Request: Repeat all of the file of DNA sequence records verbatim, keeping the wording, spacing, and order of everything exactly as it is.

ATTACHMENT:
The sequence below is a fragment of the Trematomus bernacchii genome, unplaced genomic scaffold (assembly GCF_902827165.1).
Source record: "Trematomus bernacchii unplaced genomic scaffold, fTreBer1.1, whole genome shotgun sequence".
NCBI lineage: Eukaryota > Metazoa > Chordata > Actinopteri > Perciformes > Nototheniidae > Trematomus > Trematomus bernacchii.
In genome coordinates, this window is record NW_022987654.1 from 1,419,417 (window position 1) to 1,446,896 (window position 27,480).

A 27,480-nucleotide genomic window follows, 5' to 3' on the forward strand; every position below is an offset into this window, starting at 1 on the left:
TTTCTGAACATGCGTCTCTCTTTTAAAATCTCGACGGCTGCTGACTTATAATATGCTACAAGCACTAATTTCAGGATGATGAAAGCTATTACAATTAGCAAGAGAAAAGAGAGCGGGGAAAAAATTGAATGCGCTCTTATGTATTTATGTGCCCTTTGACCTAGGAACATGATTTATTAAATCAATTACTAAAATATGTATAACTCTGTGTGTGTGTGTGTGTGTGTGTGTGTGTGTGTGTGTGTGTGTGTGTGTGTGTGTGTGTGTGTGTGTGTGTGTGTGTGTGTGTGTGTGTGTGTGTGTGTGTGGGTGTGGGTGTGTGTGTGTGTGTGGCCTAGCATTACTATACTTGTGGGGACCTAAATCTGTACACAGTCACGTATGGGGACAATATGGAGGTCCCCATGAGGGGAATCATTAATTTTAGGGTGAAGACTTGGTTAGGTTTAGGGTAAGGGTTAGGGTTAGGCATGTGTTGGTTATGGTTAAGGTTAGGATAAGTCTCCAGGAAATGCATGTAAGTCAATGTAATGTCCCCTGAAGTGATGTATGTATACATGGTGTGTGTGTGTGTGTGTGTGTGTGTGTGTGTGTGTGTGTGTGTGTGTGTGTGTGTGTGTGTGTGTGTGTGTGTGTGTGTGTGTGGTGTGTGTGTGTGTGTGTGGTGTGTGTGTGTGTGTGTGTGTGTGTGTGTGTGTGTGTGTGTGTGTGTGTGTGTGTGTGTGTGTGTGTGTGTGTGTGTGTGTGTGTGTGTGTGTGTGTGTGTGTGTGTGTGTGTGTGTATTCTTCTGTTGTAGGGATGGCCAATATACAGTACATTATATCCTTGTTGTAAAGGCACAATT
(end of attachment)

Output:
The sequence below is a fragment of the Trematomus bernacchii genome, unplaced genomic scaffold (assembly GCF_902827165.1).
Source record: "Trematomus bernacchii unplaced genomic scaffold, fTreBer1.1, whole genome shotgun sequence".
NCBI lineage: Eukaryota > Metazoa > Chordata > Actinopteri > Perciformes > Nototheniidae > Trematomus > Trematomus bernacchii.
In genome coordinates, this window is record NW_022987654.1 from 1,419,417 (window position 1) to 1,446,896 (window position 27,480).

A 27,480-nucleotide genomic window follows, 5' to 3' on the forward strand; every position below is an offset into this window, starting at 1 on the left:
TTTCTGAACATGCGTCTCTCTTTTAAAATCTCGACGGCTGCTGACTTATAATATGCTACAAGCACTAATTTCAGGATGATGAAAGCTATTACAATTAGCAAGAGAAAAGAGAGCGGGGAAAAAATTGAATGCGCTCTTATGTATTTATGTGCCCTTTGACCTAGGAACATGATTTATTAAATCAATTACTAAAATATGTATAACTCTGTGTGTGTGTGTGTGTGTGTGTGTGTGTGTGTGTGTGTGTGTGTGTGTGTGTGTGTGTGTGTGTGTGTGTGTGTGTGTGTGTGTGTGTGTGTGTGTGTGTGGGTGTGGGTGTGTGTGTGTGTGTGGCCTAGCATTACTATACTTGTGGGGACCTAAATCTGTACACAGTCACGTATGGGGACAATATGGAGGTCCCCATGAGGGGAATCATTAATTTTAGGGTGAAGACTTGGTTAGGTTTAGGGTAAGGGTTAGGGTTAGGCATGTGTTGGTTATGGTTAAGGTTAGGATAAGTCTCCAGGAAATGCATGTAAGTCAATGTAATGTCCCCTGAAGTGATGTATGTATACATGGTGTGTGTGTGTGTGTGTGTGTGTGTGTGTGTGTGTGTGTGTGTGTGTGTGTGTGTGTGTGTGTGTGTGTGTGTGTGTGTGTGTGGTGTGTGTGTGTGTGTGTGGTGTGTGTGTGTGTGTGTGTGTGTGTGTGTGTGTGTGTGTGTGTGTGTGTGTGTGTGTGTGTGTGTGTGTGTGTGTGTGTGTGTGTGTGTGTGTGTGTGTGTGTGTGTGTGTGTGTGTATTCTTCTGTTGTAGGGATGGCCAATATACAGTACATTATATCCTTGTTGTAAAGGCACAATT